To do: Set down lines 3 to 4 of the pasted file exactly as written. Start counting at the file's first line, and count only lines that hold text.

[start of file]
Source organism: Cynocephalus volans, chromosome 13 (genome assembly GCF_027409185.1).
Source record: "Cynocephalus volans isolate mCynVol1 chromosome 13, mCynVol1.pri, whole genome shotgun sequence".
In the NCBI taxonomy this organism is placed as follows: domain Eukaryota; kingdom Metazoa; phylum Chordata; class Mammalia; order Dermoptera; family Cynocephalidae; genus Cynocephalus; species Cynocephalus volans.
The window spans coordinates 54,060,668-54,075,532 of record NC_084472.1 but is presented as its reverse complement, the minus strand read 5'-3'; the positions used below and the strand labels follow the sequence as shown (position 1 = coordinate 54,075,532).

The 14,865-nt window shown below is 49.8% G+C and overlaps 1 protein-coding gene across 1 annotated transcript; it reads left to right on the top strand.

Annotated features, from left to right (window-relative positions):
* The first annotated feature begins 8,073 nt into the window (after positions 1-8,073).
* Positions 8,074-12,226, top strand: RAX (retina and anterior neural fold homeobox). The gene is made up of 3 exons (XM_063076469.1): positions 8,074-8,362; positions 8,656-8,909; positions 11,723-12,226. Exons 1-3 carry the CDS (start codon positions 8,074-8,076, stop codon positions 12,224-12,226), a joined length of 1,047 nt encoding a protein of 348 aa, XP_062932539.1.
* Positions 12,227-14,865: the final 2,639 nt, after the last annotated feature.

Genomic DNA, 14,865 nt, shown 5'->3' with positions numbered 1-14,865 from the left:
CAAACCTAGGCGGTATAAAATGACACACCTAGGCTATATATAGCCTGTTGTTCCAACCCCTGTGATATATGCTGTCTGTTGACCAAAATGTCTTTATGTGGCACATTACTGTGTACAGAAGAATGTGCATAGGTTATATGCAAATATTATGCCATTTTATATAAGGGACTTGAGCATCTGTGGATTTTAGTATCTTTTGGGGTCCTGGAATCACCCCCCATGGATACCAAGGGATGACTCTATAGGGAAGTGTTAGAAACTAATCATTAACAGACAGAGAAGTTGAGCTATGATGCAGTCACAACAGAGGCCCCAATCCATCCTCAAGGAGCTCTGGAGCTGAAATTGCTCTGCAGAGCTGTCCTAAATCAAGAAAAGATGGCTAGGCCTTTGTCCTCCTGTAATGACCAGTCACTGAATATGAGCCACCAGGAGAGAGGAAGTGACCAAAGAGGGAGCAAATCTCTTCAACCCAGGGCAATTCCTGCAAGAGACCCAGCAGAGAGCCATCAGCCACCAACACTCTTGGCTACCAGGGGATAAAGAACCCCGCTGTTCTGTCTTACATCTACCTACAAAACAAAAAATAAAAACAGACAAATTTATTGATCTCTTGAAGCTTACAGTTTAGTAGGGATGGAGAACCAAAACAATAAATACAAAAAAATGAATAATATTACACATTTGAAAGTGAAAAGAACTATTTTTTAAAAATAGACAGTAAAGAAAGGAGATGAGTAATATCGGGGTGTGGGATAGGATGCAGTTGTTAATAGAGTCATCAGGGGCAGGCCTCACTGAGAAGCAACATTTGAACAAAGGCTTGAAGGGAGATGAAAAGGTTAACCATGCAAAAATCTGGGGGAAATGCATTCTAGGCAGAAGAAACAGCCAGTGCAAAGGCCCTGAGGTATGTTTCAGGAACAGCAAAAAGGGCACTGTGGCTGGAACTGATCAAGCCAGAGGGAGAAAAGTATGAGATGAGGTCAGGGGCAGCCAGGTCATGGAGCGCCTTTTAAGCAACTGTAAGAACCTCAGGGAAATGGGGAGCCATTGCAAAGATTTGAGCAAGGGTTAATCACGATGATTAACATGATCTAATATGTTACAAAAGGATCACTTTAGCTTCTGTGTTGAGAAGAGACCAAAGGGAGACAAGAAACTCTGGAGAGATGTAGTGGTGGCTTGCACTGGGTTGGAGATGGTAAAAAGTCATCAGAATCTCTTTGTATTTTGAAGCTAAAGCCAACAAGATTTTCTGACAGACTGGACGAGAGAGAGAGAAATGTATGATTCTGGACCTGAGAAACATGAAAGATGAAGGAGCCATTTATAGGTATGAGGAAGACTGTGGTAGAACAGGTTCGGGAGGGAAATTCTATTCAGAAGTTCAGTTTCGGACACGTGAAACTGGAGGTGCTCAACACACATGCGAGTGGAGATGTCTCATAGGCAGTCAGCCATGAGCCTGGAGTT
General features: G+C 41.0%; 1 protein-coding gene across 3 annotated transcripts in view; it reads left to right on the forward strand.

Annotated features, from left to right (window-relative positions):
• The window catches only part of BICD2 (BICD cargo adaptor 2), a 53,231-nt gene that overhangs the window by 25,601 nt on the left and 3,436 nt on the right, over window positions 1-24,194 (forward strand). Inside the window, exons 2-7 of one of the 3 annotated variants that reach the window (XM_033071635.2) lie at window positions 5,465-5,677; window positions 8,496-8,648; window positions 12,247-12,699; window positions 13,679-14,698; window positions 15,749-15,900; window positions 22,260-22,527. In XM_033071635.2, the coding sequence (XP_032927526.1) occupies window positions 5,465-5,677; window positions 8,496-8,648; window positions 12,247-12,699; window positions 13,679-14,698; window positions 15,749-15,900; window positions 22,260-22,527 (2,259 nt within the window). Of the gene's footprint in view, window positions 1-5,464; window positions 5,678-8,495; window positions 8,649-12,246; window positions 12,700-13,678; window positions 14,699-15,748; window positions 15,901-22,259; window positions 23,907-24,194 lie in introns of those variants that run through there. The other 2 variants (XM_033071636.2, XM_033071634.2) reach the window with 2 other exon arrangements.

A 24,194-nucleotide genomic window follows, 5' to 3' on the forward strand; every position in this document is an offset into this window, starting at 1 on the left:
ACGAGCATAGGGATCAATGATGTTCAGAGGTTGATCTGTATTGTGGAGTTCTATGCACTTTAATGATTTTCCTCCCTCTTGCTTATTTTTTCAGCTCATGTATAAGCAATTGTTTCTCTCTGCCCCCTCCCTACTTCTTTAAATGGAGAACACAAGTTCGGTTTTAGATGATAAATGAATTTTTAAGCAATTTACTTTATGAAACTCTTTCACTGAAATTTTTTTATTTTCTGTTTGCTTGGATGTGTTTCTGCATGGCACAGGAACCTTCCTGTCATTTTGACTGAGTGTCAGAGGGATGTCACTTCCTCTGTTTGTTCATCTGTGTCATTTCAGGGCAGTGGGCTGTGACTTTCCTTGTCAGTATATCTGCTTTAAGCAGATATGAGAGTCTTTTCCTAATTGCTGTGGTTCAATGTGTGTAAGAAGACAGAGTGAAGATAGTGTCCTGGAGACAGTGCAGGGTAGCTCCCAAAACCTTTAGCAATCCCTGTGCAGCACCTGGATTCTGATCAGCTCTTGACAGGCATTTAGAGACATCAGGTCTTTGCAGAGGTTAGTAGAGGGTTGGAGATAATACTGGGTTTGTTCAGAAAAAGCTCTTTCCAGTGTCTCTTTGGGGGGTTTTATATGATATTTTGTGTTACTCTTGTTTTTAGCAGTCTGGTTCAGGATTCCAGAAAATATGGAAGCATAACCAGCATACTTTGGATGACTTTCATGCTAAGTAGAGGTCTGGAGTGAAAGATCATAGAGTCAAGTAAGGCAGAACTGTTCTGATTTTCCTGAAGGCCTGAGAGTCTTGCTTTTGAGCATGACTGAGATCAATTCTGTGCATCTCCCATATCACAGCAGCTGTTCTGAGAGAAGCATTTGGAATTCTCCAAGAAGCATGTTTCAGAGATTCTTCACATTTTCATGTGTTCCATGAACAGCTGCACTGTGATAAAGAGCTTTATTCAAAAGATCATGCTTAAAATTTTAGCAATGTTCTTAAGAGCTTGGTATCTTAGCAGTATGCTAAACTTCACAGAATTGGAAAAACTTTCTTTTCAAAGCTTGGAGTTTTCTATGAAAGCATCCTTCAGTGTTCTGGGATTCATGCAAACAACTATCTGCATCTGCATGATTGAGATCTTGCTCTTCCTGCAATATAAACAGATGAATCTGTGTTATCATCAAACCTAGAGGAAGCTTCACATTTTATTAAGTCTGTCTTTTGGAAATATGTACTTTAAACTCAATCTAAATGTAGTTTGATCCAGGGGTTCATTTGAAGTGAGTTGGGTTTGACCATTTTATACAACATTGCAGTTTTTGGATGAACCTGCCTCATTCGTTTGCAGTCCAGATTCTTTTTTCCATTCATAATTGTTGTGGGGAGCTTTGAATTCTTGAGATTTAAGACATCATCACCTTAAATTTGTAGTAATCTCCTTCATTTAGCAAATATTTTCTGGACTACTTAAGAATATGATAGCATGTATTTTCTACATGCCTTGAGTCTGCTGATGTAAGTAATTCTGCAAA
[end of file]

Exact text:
In the NCBI taxonomy this organism is placed as follows: domain Eukaryota; kingdom Metazoa; phylum Chordata; class Mammalia; order Dermoptera; family Cynocephalidae; genus Cynocephalus; species Cynocephalus volans.
The window spans coordinates 54,060,668-54,075,532 of record NC_084472.1 but is presented as its reverse complement, the minus strand read 5'-3'; the positions used below and the strand labels follow the sequence as shown (position 1 = coordinate 54,075,532).